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I'm an engineer with experience in applied cryptography, in particular in Smart Card systems.


Jun
30
comment Does collision resistance imply (or not) second-preimage resistance?
@CodesInChaos: Following your comment, I've been trying to construct a sponge-based hash with capacity $n$, an argument of collision-resistance with effort about $2^{n/2}$, and an explicit second-preimage attack with effort $2^{n/2}$ (rather than a proof of security to effort $2^{n/2}$); but failed. Am I missing the obvious, or is that worth a separate question?
Jun
30
comment Associative standard cryptographic hash function
Probably the simplest collision-resistant answer to the question as currently worded!
Jun
26
comment Convert m-Sequence into a de Bruijn Sequence
@e-sushi: You are looking for x=x>>1^0x8016&-(x&1); to implement the Galois LFSR $x^{16}+x^{14}+x^{13}+x^{11}+1$. This form allows using any polynomial of degree $\mathtt{n}$, if x is at least $\mathtt{n}$ bits, by changing a single constant. The constant is obtained by removing the term $x^\mathtt{n}$ from the poly, and ORing 1<<(n-1-k) for each $x^\mathtt{k}$ term, including 1<<(n-1) for the $1$ term of the poly. E.g. 0x8016 is 1<<(16-1-14)|1<<(16-1-13)|1<<(16-1-11)|1<<(16-1). By contrast, in the formula of this answer (using the Fibonacci construct), each term adds to the code.
Jun
26
comment Is it possible to get better randomness by using multiple PRNGs?
@Stephen Touset: Yes, and in my comment above I'm also making that assumption of seed independence past the first sentence. The rest is to stress that such assumption is NOT enough to ensure that the XOR of the PRNGs behaves at least as well as the worst of the originals in a particular practical test intended to assert a PRNG's quality.
Jun
26
comment Is it possible to get better randomness by using multiple PRNGs?
@Stephen Touset: that's true in an information-theoretic sense, and only with the critical assumption that the PRNGs are seeded from independent sources. However it is possible to devise (bad) PRNGs that individually have output in any particular run indistinguishable from random, but which XOR has horrible properties, even when both are seeded with true random. A trivial example is two identical CSPRNGs modified to entirely ignore their seed input; but it is possible to extend this to make the generators pass many, perhaps any fixed test.
Jun
24
comment Description of signatures with message recovery (as in ISO/IEC 9796-2 and EMV Signatures)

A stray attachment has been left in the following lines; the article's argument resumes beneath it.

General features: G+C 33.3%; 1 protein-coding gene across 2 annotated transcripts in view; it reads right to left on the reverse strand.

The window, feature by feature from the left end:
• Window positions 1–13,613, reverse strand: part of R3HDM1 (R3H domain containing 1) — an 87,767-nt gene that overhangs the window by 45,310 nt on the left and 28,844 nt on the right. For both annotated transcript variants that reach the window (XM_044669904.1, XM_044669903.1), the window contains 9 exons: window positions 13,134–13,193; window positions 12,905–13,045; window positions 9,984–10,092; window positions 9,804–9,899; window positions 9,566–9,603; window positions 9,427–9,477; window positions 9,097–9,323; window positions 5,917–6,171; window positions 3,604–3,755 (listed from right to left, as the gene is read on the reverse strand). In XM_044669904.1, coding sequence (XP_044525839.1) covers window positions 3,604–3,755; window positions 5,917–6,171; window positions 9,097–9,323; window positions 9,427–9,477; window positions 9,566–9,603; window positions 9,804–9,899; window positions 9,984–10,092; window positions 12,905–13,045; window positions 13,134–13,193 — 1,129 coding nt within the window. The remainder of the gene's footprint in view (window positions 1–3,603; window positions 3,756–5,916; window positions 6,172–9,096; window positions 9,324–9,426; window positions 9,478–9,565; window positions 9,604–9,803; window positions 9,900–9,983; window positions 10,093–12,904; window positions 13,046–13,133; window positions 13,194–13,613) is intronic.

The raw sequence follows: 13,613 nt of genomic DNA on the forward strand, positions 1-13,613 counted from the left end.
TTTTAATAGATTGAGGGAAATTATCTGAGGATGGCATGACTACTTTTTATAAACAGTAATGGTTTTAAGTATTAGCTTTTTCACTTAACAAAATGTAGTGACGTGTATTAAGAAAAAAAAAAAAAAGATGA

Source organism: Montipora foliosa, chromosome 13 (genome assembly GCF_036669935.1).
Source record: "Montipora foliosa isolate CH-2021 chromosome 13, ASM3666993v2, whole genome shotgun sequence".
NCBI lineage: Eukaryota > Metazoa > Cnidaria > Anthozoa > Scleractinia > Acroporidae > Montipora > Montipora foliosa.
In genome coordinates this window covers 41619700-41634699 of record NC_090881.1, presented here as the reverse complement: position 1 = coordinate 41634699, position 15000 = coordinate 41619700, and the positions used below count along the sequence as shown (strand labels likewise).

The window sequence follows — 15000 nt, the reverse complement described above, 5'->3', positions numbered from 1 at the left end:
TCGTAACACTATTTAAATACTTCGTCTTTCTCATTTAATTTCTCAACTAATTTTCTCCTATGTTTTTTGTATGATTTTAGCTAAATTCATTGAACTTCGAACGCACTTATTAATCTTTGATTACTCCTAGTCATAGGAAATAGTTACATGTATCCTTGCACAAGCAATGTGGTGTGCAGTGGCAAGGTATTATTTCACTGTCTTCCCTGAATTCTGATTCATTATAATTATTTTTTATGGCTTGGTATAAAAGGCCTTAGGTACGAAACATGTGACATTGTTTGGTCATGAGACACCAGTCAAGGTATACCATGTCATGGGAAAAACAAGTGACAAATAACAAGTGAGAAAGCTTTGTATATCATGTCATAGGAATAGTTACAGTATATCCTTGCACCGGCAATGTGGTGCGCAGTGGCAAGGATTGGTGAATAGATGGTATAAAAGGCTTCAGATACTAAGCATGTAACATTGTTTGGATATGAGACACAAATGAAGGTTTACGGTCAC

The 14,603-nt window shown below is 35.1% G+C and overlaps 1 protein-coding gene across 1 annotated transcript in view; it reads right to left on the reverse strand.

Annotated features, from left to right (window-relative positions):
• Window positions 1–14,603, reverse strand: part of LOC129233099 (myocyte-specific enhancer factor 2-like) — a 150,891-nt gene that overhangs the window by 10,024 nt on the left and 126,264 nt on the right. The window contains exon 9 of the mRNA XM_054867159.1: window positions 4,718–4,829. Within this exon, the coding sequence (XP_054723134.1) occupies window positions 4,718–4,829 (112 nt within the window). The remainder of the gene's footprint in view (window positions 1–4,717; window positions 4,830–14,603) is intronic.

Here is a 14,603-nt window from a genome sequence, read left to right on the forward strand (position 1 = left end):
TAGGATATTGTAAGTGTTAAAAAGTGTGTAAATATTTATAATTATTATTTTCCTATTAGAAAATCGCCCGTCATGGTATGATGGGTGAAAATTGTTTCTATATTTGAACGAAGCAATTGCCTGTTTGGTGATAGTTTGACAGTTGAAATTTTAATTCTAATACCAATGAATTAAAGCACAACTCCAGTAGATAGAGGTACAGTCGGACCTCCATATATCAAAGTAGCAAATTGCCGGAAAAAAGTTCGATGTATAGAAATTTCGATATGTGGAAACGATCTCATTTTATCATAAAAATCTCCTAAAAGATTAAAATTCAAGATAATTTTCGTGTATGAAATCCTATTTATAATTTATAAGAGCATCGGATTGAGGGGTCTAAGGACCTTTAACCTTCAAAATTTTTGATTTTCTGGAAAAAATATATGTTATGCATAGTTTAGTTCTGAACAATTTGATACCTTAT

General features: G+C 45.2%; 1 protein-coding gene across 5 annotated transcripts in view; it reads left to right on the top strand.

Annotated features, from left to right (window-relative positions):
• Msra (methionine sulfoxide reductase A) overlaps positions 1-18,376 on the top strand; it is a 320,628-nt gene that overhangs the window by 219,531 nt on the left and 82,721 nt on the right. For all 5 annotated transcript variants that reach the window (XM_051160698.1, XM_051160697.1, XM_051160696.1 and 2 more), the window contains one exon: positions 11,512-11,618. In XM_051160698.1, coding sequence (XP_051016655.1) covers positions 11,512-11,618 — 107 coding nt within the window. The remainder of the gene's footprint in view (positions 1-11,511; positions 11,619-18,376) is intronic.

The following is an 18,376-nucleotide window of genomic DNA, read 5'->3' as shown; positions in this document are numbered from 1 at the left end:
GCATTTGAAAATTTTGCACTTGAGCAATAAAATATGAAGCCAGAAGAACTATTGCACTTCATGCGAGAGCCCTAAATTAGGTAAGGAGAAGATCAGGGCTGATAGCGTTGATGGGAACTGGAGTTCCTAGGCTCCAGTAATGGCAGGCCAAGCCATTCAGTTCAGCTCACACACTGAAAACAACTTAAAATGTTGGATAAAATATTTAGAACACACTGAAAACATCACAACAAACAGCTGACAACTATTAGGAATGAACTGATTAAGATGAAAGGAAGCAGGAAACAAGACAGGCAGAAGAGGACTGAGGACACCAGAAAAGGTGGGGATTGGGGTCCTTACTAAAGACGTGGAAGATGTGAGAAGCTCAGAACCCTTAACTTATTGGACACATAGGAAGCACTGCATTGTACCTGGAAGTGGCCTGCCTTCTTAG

In an EMV context, yes $m\equiv n\equiv 0\pmod 8$ holds, because (for $m$) all messages are bytes, and (for $n$) public modulus has size multiple of 8 (and even 32, perhaps 64) by some (AFAIK unwritten) rule, as demonstrated (AFAIK, only) by the fact that EMV's ISO/IEC 9796-2 padding starts with '6A' (yes that's circular). However, $n\equiv 0\pmod 8$ does NOT hold in a PKCS#1 context. Messages with a number of bits not multiple of 8 are a rarity, but ISO/IEC 9796-2 also covers that.
Jun
23
comment Functions that are only second-preimage resistant?
@otus: yes, $H′(0)=H′(1)$ imply $H'$ isn't collision resistant; that's because from the definition of $H'$ we know a particular $(a,b)$ [that is, $(0,1)$] such that $a\ne b$ and $F(a)=F(b)$. We assume the adversary knows this definition too, and is at least as smart as we are.
Jun
22
comment Description of signatures with message recovery (as in ISO/IEC 9796-2 and EMV Signatures)
Can you restrict to ISO/IEC 9796-2 scheme 1, both message and modulus of size multiple of 8 bits, and implicit use of SHA-1 as the hash (as in the linked paper, and EMV)? If yes, is there anything not clear after reading EMV 4.3, Book 2, Annex A2.1?
Jun
18
comment Length-preserving all-or-nothing transform
@D.W.: The construction that you describe requires 6 hashes, and can at most operate on twice the hash size. In the context I was considering, of formatting the message representative for a 2048-bit RSA signature, and SHA-256, it does not cut it. It is easy to make a 1024-bit wide hash from SHA-256, but the resulting 2047-bit AoNT has 6 rounds, 4 hashes per round, 3 compression functions per hash, for 72 compression functions total. That's non-trivial overhead. And things are worse with AES as a building block. I still think we lack simple and efficient AoNT for wide (>1000 bit) blocks.